Young drivers ‘understand emoji road signs better than real ones’

A new survey has just been released by a major insurer and it has a rather worrying finding - more than six in 10 younger drivers understand fictional road signs with emojis better than the genuine articles

Young drivers ‘understand emoji road signs better than real ones’

Motor & Fleet

By Gabriel Olano

It’s a sign of the times: younger drivers better understand road signs in emoji form over the traditional ones. This was revealed in a survey of 1,000 young drivers by insurer More Th>n, a subsidiary of RSA.
More than six in ten (61%) of drivers aged 17-25 understood emoji road signs better, showing how embedded emojis are in the current lexicon of millennials.
The surveyed drivers had difficulty correctly identifying the standard road signs for zebra crossings, ring roads, no bicycles and steep hills—but had no problems understanding road signs that indicated emojis. In fact, 37% of young drivers would be open to having emoji signs on the UK’s roads and highways.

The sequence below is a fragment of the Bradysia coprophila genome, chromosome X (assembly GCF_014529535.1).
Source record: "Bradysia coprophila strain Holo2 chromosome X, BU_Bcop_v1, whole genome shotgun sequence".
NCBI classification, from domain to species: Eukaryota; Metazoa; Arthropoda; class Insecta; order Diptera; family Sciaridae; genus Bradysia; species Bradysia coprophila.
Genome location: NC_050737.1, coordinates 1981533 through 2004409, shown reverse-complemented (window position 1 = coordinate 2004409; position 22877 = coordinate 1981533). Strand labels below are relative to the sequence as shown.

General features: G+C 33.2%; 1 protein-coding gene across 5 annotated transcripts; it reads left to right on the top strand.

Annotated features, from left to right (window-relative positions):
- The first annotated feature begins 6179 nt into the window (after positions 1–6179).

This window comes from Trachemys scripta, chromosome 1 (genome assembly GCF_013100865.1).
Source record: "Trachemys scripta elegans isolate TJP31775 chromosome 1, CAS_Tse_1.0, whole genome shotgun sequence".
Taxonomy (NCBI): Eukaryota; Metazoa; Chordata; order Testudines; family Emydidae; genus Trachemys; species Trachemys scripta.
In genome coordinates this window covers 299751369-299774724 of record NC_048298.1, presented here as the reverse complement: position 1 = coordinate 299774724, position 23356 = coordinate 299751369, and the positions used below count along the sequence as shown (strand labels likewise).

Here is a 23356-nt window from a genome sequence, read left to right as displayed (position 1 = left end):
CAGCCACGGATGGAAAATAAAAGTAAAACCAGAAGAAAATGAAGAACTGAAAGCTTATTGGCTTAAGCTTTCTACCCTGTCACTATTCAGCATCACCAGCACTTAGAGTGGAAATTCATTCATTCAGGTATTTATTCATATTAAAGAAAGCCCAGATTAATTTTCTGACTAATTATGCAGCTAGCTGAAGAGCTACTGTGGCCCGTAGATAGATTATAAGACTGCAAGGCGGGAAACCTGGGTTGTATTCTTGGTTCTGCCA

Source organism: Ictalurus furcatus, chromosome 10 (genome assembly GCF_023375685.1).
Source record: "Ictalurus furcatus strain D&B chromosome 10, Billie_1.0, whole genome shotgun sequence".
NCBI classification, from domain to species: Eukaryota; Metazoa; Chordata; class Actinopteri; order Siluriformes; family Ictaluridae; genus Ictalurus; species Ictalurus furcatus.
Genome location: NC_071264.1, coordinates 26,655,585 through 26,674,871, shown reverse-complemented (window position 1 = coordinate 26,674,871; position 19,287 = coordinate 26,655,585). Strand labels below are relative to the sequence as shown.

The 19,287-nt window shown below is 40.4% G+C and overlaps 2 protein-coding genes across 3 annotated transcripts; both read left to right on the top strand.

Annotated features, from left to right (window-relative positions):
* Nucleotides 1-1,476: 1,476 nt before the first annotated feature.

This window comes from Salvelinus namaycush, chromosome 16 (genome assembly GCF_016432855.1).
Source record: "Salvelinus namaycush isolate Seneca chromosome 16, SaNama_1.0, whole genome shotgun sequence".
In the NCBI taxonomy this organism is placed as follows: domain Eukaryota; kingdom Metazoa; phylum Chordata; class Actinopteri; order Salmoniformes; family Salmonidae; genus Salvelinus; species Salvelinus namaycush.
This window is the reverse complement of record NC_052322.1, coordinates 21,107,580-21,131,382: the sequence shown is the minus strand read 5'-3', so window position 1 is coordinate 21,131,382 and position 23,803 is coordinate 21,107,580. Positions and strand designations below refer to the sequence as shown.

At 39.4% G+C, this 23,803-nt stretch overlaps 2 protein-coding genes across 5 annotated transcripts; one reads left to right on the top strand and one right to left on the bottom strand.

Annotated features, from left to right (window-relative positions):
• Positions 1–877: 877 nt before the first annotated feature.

Young drivers’ misinterpretation of real-life road signs is a cause of concern. The sign for a ring road was mistaken by 27% of those surveyed as a sign for a ‘carbon neutral road’. Meanwhile, 25% thought that the sign for ‘no vehicles carrying explosives’ was a warning of spontaneously combusting traffic.
According to Kenny Leitch, director of telematics for More Th>n: “Emojis have changed the way the younger generation converses, so it’s understandable they can comprehend these symbols with ease. However, emojis have no place on our roads. Thankfully, there is little prospect of official road signs ever becoming like emojis, but we still find ourselves in a situation where a significant number of young drivers do not understand the meaning of authentic road signs.”
The 63% of those who disagreed with using emoji road signs cited that they were too frivolous, confusing for older drivers, or would encourage use of mobile phones while driving.
The last reason is particularly problematic, as 32% of those surveyed admitted to using their phone behind the wheel, and one in 20 (5%) had an accident or nearly missed one due to being distracted by their gadget.

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